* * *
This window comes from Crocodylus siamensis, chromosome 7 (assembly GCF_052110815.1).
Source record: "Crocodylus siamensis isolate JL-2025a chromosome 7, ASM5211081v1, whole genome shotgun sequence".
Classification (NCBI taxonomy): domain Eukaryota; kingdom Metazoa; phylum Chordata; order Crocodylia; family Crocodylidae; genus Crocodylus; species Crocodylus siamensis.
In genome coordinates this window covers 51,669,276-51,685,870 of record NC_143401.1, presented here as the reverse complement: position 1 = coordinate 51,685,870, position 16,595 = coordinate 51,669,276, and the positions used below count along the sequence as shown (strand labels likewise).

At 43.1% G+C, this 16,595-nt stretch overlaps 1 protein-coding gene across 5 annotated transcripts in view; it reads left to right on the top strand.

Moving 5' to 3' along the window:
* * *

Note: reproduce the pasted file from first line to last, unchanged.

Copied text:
This window comes from Crocodylus siamensis, chromosome 7 (assembly GCF_052110815.1).
Source record: "Crocodylus siamensis isolate JL-2025a chromosome 7, ASM5211081v1, whole genome shotgun sequence".
Classification (NCBI taxonomy): domain Eukaryota; kingdom Metazoa; phylum Chordata; order Crocodylia; family Crocodylidae; genus Crocodylus; species Crocodylus siamensis.
In genome coordinates this window covers 51,669,276-51,685,870 of record NC_143401.1, presented here as the reverse complement: position 1 = coordinate 51,685,870, position 16,595 = coordinate 51,669,276, and the positions used below count along the sequence as shown (strand labels likewise).

At 43.1% G+C, this 16,595-nt stretch overlaps 1 protein-coding gene across 5 annotated transcripts in view; it reads left to right on the top strand.

Moving 5' to 3' along the window: